Reasonable Doubt Jury Instruction in California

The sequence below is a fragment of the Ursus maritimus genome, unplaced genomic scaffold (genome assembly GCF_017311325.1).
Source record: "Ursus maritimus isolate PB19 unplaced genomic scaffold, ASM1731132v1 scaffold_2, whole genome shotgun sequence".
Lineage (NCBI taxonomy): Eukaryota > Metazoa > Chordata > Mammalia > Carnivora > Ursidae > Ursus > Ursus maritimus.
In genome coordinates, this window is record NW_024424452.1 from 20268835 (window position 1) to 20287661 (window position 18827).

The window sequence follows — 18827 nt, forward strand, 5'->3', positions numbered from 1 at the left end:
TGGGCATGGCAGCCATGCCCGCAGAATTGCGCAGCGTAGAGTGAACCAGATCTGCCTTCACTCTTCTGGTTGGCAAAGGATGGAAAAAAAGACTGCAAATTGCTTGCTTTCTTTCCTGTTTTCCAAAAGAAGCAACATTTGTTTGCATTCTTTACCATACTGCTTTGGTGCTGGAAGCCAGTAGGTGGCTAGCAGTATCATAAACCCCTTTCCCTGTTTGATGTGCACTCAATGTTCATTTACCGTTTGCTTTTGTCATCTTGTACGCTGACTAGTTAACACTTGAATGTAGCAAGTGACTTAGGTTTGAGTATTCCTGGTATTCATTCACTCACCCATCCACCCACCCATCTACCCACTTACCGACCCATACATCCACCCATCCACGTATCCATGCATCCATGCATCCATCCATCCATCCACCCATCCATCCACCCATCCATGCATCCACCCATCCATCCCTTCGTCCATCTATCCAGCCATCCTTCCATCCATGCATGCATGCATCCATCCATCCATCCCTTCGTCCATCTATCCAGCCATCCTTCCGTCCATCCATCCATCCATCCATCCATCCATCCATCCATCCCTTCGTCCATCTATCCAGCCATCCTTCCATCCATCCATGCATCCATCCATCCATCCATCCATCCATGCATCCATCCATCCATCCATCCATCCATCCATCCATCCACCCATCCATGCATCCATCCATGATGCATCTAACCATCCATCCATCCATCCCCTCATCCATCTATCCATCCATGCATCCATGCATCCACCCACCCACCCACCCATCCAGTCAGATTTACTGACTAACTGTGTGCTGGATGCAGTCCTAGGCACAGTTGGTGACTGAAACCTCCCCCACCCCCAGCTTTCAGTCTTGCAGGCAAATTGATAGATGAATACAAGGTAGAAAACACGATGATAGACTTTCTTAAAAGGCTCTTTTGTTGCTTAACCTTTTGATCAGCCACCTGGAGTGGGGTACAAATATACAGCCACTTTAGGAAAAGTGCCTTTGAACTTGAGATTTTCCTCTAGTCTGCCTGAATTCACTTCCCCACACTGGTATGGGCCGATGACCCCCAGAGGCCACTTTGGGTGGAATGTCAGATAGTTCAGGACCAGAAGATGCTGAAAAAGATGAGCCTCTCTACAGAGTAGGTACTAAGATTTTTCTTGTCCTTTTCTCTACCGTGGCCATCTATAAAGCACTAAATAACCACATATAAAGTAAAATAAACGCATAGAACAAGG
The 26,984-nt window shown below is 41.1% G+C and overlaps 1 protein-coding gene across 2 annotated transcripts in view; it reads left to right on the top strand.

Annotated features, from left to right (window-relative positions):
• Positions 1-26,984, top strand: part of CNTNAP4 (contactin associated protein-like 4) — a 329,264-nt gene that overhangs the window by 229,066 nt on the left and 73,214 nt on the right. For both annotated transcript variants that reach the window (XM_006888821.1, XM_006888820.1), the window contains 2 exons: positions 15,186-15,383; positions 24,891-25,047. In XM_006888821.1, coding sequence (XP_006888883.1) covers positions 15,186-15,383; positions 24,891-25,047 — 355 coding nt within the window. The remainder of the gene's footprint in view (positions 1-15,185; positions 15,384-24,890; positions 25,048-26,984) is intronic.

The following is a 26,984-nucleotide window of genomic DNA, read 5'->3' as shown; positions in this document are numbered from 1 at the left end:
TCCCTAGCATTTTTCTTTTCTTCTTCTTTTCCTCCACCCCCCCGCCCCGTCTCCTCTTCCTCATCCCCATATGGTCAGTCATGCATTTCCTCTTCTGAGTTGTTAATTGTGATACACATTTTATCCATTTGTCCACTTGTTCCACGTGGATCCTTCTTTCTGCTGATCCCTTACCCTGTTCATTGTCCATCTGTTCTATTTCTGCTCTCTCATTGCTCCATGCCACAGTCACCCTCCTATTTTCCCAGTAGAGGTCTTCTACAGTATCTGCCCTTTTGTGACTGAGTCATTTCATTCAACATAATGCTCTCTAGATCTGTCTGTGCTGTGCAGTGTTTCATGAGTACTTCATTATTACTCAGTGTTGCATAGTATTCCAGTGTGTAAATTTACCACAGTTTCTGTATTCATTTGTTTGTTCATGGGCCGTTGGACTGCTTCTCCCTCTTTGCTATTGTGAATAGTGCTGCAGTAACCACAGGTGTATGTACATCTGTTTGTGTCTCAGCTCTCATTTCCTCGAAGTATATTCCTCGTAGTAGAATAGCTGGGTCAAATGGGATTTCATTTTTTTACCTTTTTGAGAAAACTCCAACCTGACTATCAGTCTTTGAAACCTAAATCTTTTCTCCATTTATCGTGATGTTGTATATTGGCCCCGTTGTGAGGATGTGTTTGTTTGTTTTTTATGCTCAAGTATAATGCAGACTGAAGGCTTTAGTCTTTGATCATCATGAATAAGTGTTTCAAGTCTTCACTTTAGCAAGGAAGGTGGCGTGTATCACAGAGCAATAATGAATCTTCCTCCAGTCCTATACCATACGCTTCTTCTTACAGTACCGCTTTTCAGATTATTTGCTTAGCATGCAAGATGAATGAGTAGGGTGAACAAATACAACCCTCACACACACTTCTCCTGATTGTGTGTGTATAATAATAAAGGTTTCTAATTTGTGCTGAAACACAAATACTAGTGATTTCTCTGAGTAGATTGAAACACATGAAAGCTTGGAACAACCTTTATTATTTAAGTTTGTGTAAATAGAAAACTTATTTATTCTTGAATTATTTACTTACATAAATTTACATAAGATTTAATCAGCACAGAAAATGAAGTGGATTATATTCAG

In People v. Garcia (1975) 54 Cal.App.3d 61, the trial court amplified the reasonable doubt instruction with the following language: " 'In other words, reasonable doubt means just what the term implies, doubt based upon reason, doubt that presents itself in the minds of reasonable people who are weighing the evidence in the scales, one side against the other, in a logical manner in an effort to determine wherein lies the truth.' " (Garcia, supra, 54 Cal.App.3d at p. 68.) The appellate court held that this explanation was comparable to the description of the preponderance of the evidence standard of proof, which demanded only that the evidence, when weighed against the opposing evidence, have " 'more convincing force.' " (Id. at p. 69.) The weighing process, Garcia explained, "is wholly foreign to the concept of proof beyond a reasonable doubt." (Ibid.) This distinction between the two standards had long been recognized. "In civil cases a party may have established an essential fact by a preponderance of the evidence, although, in the light of all the evidence pro and con, the jury may not be satisfied to a moral certainty of the existence of the fact, and the whole evidence may not be such as to produce conviction in their minds." (People v. Miller (1916) 171 Cal. 649, 654.) The duty of establishing a fact beyond reasonable doubt imposes a duty far greater than is required to establish the same fact by a preponderance of the evidence. (Garcia, supra, 54 Cal.App.3d at p. 69.) Under the reasonable doubt standard of proof, the jury is tasked with more than merely balancing the evidence. " ' "To justify a criminal conviction, the trier of fact must be reasonably persuaded to a near certainty." ' " (People v. Redmond (1969) 71 Cal.2d 745, 756; People v. Hall (1964) 62 Cal.2d 104, 112.)